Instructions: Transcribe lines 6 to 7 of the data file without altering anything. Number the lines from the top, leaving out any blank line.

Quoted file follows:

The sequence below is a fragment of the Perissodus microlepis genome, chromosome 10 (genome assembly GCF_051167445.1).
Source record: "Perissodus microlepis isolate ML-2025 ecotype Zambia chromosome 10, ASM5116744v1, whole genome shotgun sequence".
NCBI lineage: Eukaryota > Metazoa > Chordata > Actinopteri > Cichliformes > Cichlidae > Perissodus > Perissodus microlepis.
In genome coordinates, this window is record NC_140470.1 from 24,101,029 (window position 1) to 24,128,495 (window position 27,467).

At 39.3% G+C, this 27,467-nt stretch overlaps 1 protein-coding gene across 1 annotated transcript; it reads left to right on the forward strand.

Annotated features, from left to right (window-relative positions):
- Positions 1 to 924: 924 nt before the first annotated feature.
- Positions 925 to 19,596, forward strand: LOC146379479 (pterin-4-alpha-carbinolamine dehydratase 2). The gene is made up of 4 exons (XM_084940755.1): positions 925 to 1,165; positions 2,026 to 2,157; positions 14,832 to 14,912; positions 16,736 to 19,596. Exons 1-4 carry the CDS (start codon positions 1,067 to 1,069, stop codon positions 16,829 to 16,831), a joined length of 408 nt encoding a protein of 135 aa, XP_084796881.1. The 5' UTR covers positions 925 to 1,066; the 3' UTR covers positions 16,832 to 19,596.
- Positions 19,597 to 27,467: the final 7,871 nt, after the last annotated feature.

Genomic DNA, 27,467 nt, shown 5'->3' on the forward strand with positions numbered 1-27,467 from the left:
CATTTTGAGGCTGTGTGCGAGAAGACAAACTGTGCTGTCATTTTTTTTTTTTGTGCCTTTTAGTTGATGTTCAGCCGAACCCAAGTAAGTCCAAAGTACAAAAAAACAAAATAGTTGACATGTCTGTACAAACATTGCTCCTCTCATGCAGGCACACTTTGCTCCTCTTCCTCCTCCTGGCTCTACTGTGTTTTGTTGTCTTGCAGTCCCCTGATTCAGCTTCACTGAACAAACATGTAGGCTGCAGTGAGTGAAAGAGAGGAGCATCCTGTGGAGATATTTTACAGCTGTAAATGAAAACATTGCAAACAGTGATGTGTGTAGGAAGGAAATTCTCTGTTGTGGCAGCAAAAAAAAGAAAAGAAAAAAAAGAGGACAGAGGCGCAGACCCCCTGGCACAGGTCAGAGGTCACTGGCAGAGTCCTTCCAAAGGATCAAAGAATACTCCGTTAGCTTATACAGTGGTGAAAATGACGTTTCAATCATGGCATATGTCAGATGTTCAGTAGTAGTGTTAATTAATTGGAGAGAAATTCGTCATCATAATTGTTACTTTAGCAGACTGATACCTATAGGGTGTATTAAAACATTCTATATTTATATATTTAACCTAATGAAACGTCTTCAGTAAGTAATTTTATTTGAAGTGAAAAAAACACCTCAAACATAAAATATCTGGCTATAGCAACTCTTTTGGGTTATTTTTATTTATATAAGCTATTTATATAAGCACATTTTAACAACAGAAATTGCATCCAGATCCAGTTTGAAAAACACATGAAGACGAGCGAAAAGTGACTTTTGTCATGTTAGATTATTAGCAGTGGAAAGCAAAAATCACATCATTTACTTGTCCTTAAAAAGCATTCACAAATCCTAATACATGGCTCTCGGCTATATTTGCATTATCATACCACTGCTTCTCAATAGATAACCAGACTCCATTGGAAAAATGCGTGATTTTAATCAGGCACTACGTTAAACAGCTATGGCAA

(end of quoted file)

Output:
Annotated features, from left to right (window-relative positions):
- Positions 1 to 924: 924 nt before the first annotated feature.